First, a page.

The Sound Factory Bar

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The Sound Factory Bar was a nightclub at 530 West 27th Street in New York City's Manhattan. The club was originally called Private Eyes which was a very popular nightspot in the late 1980s and the early 1990s that for its time had an unusually advanced state of the art video and sound system. Private Eyes catered to a variety of growing underground music scenes in its heyday.

In the mid 1990s Private Eyes was then purchased by the owners of The Sound Factory, and, since the space was smaller, it was renamed the Sound Factory Bar. The club was an integral venue during a peak period of house music in New York. Wednesdays housed the recently resurrected Underground Network parties, hosted and promoted by recording artist Barbara Tucker and Don Welch, with Grammy Award winner Little Louie Vega as resident DJ. On Thursday nights, "Factoria 21," a tribal house gay night with DJ Merritt and Lord G, and on Friday nights, "Godfather of House" Frankie Knuckles helmed the decks.DJ Jonathon Peters was a resident DJ for some time before it closed playing on Sunday mornings for their weekly after hour parties. On Sunday afternoons, it was the host for "Body Positive Tea Dances," (a social for HIV positive men and their friends); the DJs were Mark Cicero and Mark Thomas. Closing out the weekend on Sunday evenings, "Purgatory" a tribal and progressive house gay night with DJ Merritt and DJ Andrew Tonio. One of the most notorious events was a weekly party called MILK Mondays from DJ TPromix that after several years at this location went on to thrive for 9 years around the city. Also, (in the latter Cheetah years) Cafe con Leche, Cafe Futuro, and Asseteria were weekly Sunday parties.

Other prominent DJs, artists, and parties appeared at the club as well during this time. There were legal troubles regarding the name of the venue after the business partners of Sound Factory split up. The Sound Factory Bar was resurrected as "Cheetah," but it has since closed. The Sound Factory club, later become "Pacha New York".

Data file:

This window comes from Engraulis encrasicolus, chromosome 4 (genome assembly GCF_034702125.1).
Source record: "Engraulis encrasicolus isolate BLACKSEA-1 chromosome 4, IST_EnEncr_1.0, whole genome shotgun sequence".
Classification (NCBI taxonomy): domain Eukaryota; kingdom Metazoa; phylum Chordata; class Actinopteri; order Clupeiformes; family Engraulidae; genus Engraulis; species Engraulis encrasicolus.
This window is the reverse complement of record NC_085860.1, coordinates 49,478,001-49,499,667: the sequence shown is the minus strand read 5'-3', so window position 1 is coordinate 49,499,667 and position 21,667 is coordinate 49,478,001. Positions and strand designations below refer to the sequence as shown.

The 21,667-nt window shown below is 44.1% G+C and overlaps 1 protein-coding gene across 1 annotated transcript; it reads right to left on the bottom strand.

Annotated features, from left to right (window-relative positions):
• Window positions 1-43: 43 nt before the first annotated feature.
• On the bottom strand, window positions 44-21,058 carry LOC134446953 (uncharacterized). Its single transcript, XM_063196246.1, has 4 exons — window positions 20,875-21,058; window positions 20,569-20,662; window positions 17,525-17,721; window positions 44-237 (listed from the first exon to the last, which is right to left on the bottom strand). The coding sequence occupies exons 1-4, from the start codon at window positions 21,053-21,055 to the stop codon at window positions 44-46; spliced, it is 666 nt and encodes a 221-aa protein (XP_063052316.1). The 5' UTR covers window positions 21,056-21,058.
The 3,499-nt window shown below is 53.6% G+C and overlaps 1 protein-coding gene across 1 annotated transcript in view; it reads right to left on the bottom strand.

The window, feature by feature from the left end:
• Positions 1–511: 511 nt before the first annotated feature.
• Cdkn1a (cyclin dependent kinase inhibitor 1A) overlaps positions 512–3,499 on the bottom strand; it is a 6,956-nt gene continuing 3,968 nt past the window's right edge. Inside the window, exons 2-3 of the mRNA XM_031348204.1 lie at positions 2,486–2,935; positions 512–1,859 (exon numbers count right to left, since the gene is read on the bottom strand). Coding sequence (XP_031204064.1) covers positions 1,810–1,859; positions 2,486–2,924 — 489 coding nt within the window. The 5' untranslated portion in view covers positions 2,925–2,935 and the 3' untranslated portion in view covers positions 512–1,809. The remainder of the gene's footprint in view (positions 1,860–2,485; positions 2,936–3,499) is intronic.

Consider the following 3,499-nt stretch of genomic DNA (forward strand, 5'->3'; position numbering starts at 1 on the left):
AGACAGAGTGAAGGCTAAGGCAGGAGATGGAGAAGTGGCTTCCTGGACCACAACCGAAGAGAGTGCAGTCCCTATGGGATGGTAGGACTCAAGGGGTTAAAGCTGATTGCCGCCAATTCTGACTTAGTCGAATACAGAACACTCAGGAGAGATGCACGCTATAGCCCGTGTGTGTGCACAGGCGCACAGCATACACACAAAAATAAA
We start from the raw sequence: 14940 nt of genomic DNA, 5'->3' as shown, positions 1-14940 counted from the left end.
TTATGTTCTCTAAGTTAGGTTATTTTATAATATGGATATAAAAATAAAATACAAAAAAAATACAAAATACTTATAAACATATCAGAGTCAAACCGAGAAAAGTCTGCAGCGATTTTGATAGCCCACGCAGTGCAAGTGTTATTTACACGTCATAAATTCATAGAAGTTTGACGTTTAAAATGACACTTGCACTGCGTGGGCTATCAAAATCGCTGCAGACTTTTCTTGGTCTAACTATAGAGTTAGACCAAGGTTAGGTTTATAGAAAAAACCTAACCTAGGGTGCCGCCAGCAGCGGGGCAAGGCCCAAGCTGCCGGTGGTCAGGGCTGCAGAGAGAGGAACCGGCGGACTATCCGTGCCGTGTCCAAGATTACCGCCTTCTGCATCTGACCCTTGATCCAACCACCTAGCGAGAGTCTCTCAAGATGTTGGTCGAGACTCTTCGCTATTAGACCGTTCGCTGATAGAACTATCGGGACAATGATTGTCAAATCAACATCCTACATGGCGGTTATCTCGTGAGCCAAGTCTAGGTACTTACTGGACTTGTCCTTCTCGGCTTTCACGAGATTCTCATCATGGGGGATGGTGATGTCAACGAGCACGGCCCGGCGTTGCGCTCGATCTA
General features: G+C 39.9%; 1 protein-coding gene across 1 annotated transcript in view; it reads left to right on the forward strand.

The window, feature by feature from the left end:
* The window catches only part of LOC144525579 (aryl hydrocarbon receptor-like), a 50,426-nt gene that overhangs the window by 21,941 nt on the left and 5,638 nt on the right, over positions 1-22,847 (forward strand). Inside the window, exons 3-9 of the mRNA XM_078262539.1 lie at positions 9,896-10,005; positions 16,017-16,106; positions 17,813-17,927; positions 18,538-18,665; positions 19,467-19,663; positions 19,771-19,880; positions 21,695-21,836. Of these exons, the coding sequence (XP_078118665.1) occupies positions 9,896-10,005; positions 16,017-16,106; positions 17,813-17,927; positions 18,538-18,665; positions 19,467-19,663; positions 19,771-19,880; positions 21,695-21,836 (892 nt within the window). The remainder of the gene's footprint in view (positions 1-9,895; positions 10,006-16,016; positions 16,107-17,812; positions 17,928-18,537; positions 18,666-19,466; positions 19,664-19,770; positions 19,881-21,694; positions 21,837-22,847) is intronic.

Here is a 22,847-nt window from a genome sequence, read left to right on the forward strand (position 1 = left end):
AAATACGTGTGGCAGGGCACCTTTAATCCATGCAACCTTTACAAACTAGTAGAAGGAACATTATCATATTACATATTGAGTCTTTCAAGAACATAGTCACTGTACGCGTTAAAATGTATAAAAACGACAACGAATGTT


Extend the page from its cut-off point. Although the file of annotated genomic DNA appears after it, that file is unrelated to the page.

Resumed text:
In 2005, the owner, Richard Grant, of the Sound Factory, once one of Manhattan's hottest nightclubs, was acquitted by a jury on charges that he turned the club into a den for rampant drug use and sales.[1] Drug dealing was so rampant at the Sound Factory nightclub that regular partygoers called it the “Crack Factory,” according to testimony in the trial of the club’s owner. a regular customer at the shuttered Hell’s Kitchen club, said he overdosed there after doing a mix of drugs in October 2002. “I woke up in the hospital. I had an oxygen mask on,” said.[2] was the first witness to testify in the Manhattan federal trial of Sound Factory owner Richard Grant and co-defendant Randell Rogiers, a club security director.[2] Richard Grant is now deceased.[3]

Coordinates: 40°44′25.96″N 73°59′29.77″W / 40.7405444°N 73.9916028°W / 40.7405444; -73.9916028

See also[edit]


  1. ^ "Owner of West Side Club is Acquitted of Drug Den Charges". The New York Times. Retrieved 2017-01-26. 
  2. ^ a b Campanile, Carl (2005-05-12). "Drug Club Called 'Crack Factory' | New York Post". Retrieved 2017-01-26. 
  3. ^ "RIP Richard Grant—Founder of NYC After-Hours Institution Sound Factory". Retrieved 2017-01-26.